- False political content is reaching millions of Kenyans on TikTok, now the most downloaded app there.
- Videos of fake newspapers, TV bulletins and polls are being allowed to proliferate.
- Such content is “the tip of the iceberg” and “not being taken seriously,” a researcher said.
As a general election in Kenya nears, TikTok is becoming a go-to source of information on politics. New research shows that a lack of effective content moderation by the platform is allowing millions of users in the region to engage with videos that are intentionally misleading and some that even incite violence.
The popular social media app has been developing its audience in Africa since at least 2020, with a particular focus on Nigeria, South Africa and Kenya according to a Quartz report. Now, Odanga Madung, a fellow with non-profit Mozilla, has conducted new research into political disinformation in Kenya on TikTok, finding it is acting as “a forum for fast and far-spreading political disinformation.” TikTok is now the most downloaded app in the country, according to the report.
“It’s clear that TikTok is the new political avenue on the block and Kenyans are using it heavily to connect with politicians and consume political content,” Madung told Insider. The app’s growing popularity in the country is “fundamentally changing the media landscape,” he added.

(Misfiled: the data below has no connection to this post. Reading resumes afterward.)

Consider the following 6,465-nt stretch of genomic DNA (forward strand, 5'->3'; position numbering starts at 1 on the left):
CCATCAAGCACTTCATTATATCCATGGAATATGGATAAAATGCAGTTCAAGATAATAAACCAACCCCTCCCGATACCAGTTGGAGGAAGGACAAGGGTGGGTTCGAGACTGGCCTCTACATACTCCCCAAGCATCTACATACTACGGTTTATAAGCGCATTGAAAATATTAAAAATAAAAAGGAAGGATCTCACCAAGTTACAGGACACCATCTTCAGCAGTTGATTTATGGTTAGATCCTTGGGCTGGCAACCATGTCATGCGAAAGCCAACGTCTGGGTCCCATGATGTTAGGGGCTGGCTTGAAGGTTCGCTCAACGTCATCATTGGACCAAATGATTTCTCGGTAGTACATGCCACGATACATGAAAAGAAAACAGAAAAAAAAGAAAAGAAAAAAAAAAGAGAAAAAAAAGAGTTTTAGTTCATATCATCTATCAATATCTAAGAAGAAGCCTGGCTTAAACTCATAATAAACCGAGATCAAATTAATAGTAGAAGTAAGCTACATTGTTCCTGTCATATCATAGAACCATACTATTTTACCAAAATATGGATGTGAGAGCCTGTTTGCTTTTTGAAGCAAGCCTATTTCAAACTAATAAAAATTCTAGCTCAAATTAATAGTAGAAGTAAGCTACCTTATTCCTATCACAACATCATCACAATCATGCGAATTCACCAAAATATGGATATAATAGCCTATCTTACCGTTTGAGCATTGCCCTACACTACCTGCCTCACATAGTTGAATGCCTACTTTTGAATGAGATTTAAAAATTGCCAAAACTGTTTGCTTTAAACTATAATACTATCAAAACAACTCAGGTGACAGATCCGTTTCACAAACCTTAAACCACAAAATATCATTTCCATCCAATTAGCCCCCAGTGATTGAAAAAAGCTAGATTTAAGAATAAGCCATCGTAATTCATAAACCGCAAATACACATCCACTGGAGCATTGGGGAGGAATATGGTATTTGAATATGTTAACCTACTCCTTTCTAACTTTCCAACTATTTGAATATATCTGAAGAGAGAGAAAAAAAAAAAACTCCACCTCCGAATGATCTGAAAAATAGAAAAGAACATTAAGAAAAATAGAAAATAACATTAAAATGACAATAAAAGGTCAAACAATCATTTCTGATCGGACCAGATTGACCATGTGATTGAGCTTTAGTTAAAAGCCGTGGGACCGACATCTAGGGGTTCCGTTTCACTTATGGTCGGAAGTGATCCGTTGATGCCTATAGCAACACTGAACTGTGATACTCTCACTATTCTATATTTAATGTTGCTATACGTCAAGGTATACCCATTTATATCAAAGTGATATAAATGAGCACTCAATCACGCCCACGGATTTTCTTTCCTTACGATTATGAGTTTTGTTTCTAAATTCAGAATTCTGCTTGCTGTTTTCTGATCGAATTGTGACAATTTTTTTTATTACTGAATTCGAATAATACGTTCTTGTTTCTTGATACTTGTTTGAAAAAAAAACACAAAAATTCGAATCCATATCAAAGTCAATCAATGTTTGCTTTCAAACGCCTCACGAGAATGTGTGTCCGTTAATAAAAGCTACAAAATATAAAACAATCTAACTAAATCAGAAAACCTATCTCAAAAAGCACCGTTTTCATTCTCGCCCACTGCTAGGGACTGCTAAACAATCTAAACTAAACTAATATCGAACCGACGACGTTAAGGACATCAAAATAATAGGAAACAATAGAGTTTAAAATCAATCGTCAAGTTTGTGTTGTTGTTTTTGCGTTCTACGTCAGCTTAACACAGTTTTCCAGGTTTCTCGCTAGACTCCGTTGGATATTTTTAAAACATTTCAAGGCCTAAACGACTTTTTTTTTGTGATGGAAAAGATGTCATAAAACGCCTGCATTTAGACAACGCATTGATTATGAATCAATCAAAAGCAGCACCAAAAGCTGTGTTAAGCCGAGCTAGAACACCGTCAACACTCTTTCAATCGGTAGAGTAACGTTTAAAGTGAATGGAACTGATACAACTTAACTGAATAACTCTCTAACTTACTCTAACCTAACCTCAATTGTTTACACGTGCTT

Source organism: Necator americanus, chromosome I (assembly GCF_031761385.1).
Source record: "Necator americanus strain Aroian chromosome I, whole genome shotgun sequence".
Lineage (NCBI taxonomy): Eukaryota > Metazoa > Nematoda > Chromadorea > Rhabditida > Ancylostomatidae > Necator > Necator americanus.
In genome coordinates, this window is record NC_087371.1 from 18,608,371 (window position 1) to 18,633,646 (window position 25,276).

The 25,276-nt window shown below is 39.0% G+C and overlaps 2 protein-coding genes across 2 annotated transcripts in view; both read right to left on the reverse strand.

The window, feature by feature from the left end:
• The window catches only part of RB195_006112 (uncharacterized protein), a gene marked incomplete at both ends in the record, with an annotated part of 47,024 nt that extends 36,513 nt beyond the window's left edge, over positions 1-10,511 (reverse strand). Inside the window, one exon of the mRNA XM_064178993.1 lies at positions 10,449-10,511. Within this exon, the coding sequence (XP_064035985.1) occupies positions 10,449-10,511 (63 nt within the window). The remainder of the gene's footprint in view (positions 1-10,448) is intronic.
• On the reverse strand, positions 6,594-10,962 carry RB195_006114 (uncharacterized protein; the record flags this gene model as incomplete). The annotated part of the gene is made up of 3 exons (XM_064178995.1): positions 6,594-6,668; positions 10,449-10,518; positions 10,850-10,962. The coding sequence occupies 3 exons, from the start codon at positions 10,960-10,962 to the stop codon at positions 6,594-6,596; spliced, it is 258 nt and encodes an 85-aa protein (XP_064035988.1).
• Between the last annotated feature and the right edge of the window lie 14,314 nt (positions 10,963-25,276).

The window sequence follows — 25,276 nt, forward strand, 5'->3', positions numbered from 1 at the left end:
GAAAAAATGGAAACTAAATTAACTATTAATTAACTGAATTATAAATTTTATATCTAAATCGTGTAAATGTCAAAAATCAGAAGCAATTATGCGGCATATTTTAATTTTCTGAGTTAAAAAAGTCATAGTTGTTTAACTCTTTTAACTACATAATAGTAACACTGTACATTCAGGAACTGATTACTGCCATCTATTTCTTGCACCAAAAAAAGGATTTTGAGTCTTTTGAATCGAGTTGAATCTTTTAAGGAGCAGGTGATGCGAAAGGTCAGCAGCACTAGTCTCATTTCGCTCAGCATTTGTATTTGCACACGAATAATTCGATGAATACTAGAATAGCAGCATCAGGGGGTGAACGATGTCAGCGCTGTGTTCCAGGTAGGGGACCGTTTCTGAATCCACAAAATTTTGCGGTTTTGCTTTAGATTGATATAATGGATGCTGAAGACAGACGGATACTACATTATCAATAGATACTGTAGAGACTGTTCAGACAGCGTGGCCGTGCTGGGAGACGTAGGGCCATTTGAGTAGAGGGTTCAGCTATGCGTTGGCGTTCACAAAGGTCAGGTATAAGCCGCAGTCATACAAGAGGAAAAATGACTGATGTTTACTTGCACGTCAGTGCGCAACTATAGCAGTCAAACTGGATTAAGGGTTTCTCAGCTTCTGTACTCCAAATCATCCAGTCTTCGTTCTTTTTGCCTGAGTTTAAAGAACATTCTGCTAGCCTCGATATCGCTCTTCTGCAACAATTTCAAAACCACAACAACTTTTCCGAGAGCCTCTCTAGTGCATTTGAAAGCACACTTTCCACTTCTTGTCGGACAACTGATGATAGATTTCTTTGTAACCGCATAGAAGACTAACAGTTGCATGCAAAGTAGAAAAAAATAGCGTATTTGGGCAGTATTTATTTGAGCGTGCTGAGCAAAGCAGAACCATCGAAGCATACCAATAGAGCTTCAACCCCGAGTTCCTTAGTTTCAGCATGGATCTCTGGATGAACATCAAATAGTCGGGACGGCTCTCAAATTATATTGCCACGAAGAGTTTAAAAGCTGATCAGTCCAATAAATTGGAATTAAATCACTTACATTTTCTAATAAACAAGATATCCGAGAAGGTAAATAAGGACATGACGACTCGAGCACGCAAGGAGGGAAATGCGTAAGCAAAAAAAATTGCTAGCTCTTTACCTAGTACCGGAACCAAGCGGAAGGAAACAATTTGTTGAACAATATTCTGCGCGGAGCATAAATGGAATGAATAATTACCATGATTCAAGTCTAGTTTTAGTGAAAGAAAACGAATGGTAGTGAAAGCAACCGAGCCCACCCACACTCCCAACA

Kenya’s recent political history is fraught and Madung noted politicians there are known “to use reckless, incendiary rhetoric amid escalating tribal tensions among Kenyan citizens.”
After the presidential election of 2017, the Human Rights Watch said “serious human rights violations” occurred as police beat and even killed citizens protesting the re-election of Uhuru Kenyatta. The reaction to the 2007 election in Kenya was even more violent, resulting in more than 1,300 people being killed, a majority by police. A revised form of government was put in place in response. Kenya’s current election cycle is being dubbed “hustlers versus dynasty” and tensions are swirling as issues of class and ethnicity become central to some campaigns and proposed legislation.
Using a sample of 130 TikTok videos from 33 accounts of political disinformation about the upcoming election, including manipulated content, hate speech and calls to violence, Madung found that such videos had been viewed 4 million times. He called it “the tip of the iceberg of what is on the platform.”
“A highly sophisticated disinformation campaign is underway on the platform, which includes slickly produced video content and attack ads spewing false claims about candidates, while also threatening various ethnic communities,” Madung said. “Many of the videos are getting outsized viewership in comparison to their followers. According to researchers, this suggests that the content may be gaining amplification from TikTok’s For You Page algorithm.”
While all of the videos and accounts Madung used remained on the platform when he completed his research, a TikTok spokesperson told Insider they have all since been removed.
“We’re committed to protecting the integrity of our platform and have a dedicated team working to safeguard TikTok during the Kenyan elections,” the spokesperson said. TikTok is also working with fact-checker Agence France-Presse in Kenya and intends to roll out new features there, like an election guide and content lables, to get users connected to “authoratative information.”